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A lot or a little?
The parents' guide to what's in this movie.
What parents need to know
Parents need to know that Pete's Dragon combines animation with live action for what is generally a family friendly film. There are some problematic elements, especially with regards to alcohol. Extravagant drinking imagery pervades, especially with Mickey Rooney’s grandfatherly character. Other characters are repeatedly shown drinking or talking about drinking. Even Elliott the dragon himself imbibes of a flask. There are some fight scenes, though they are made up more of comical roughhousing than anything scary or violent. However, there are a few songs in which the villains joke about either cutting up Elliott for medicinal ingredients or abusing/killing young Pete, and there is a scene of a teacher hitting a student. Many of the adults, including Pete's abusive adoptive family are portrayed as buffoons, but overall, there are a number of positive takeaways from the story.
- Parents say
- Kids say
What's the story?
This Disney musical about a boy and his dragon centers on Pete, an orphan who has been sold to an abusive backwoods family. Pete is befriended by Elliott, a rotund, friendly, and often mischievous dragon. Together they run away to a small Maine town, where they meet Lampey the lighthouse keeper (Mickey Rooney) and his daughter Nora (Helen Reddy). Of course the bad backwoods family comes looking for Pete, and there is another complex subplot involving a quack doctor (Jim Dale) and his often-drunk sidekick (Red Buttons) who have their own plans for Elliott. There is a disastrous first day of school for Pete (in which his hands are hit with a stick by his teacher), many mishaps involving the mayor, and some wet cement that gets mucked up over and over again.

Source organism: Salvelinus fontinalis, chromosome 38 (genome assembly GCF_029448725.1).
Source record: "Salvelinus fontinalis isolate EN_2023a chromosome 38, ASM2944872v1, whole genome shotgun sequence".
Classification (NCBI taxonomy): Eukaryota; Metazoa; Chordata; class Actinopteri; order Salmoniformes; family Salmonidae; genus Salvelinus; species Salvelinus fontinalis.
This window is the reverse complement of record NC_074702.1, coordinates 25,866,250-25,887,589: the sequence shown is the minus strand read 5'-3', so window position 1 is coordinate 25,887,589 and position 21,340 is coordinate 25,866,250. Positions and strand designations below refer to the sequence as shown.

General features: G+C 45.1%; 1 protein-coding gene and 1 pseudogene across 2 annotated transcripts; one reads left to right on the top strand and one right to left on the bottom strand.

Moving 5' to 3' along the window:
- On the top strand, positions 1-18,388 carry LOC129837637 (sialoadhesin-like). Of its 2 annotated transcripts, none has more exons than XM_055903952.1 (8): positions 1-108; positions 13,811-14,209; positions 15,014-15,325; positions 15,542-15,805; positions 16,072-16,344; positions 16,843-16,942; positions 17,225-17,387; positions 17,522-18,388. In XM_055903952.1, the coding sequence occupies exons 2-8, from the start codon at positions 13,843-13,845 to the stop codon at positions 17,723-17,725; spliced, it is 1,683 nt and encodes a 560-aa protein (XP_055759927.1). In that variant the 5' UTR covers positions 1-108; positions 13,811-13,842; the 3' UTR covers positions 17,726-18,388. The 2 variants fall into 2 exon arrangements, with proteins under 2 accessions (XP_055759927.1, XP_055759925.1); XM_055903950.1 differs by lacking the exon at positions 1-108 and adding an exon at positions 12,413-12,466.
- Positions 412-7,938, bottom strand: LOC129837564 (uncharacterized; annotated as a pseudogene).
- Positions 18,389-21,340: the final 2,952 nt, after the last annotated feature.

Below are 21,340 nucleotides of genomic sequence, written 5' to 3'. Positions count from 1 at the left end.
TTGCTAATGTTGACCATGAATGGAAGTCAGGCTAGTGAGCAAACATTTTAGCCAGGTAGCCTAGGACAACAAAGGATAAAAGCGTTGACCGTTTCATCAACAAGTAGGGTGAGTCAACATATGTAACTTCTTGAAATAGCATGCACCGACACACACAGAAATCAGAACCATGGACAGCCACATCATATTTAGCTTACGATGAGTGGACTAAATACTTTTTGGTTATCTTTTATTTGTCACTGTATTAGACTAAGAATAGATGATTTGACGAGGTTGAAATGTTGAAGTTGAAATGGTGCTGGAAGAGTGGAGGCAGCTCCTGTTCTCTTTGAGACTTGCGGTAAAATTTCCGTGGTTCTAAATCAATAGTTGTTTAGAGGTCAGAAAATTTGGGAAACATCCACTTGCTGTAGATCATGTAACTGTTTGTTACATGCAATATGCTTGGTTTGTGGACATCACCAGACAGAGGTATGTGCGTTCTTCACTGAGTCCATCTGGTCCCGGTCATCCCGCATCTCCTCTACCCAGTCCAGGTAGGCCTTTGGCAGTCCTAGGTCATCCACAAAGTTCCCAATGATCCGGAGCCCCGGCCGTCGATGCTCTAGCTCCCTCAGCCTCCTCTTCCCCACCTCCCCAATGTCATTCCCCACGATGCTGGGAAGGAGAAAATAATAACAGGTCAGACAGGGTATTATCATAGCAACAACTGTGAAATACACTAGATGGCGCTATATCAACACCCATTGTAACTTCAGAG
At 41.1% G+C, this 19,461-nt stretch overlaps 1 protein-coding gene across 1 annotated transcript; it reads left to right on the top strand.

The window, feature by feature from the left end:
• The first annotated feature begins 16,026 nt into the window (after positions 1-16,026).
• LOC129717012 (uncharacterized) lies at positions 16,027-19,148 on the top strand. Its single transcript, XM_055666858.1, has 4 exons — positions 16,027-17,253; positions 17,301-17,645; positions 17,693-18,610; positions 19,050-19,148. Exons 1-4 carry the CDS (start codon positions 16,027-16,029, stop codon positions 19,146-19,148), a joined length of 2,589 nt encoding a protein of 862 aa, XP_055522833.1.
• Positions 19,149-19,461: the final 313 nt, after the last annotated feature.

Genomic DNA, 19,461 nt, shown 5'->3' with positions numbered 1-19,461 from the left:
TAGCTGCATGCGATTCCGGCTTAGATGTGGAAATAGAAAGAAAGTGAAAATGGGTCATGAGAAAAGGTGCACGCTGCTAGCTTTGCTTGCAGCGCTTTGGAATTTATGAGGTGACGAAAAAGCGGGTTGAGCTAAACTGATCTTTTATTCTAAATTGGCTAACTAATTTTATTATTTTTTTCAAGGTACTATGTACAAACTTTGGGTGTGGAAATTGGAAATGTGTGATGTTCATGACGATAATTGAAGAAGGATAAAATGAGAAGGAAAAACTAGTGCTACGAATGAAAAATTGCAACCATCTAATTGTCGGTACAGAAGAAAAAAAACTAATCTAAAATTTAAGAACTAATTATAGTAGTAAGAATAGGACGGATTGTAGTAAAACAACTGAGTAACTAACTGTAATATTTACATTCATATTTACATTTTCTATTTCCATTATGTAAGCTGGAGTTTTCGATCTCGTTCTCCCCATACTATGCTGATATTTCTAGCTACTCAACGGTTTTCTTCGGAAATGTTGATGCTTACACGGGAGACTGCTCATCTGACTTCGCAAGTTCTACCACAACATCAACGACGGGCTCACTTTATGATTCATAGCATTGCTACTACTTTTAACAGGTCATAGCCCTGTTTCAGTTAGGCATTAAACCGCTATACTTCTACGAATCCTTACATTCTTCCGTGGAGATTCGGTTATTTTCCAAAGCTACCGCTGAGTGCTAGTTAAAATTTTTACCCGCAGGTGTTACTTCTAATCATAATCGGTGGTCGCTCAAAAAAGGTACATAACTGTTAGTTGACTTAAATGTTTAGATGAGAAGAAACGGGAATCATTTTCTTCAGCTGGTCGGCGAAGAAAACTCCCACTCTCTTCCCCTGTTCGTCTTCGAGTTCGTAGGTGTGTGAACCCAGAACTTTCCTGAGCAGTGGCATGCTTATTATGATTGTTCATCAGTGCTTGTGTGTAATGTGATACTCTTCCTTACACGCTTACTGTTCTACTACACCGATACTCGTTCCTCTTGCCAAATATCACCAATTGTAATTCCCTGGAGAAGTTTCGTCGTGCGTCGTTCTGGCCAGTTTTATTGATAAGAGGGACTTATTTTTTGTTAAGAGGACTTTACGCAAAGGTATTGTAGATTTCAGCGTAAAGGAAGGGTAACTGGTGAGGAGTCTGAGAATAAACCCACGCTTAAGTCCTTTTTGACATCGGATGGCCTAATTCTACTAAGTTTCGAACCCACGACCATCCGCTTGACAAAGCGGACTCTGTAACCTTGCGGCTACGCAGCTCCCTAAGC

Is it any good?
The interaction of people and animation in PETE'S DRAGON is surprisingly good, but the movie itself falls rather flat. The biggest problem is the songs, which are utterly forgettable, which is not a great feature for a musical.
The story is a good one and there's a certain sweetness to the proceedings, but also a combination of predictability and noisy chaos that will make this better viewing for kids than for their parents. The message, about finding love and security in a crazy world, is a good one, and children will find this an entertaining and enjoyable viewing experience.
Talk to your kids about ...
Families can talk about what they'd do with a dragon of their own. Would you want people to know about it or keep a secret? Does keeping Elliott a secret help or hurt Pete?
Does Pete's situation with the Gogons give an accurate portrayal of adoption? How does Pete create his own family?
Why does Dr. Terminus want Elliott? What are some real examples of endangered or extinct animals that are hunted for their medical (or perceived medical) advantages?
Themes & Topics
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Common Sense Media's unbiased ratings are created by expert reviewers and aren't influenced by the product's creators or by any of our funders, affiliates, or partners.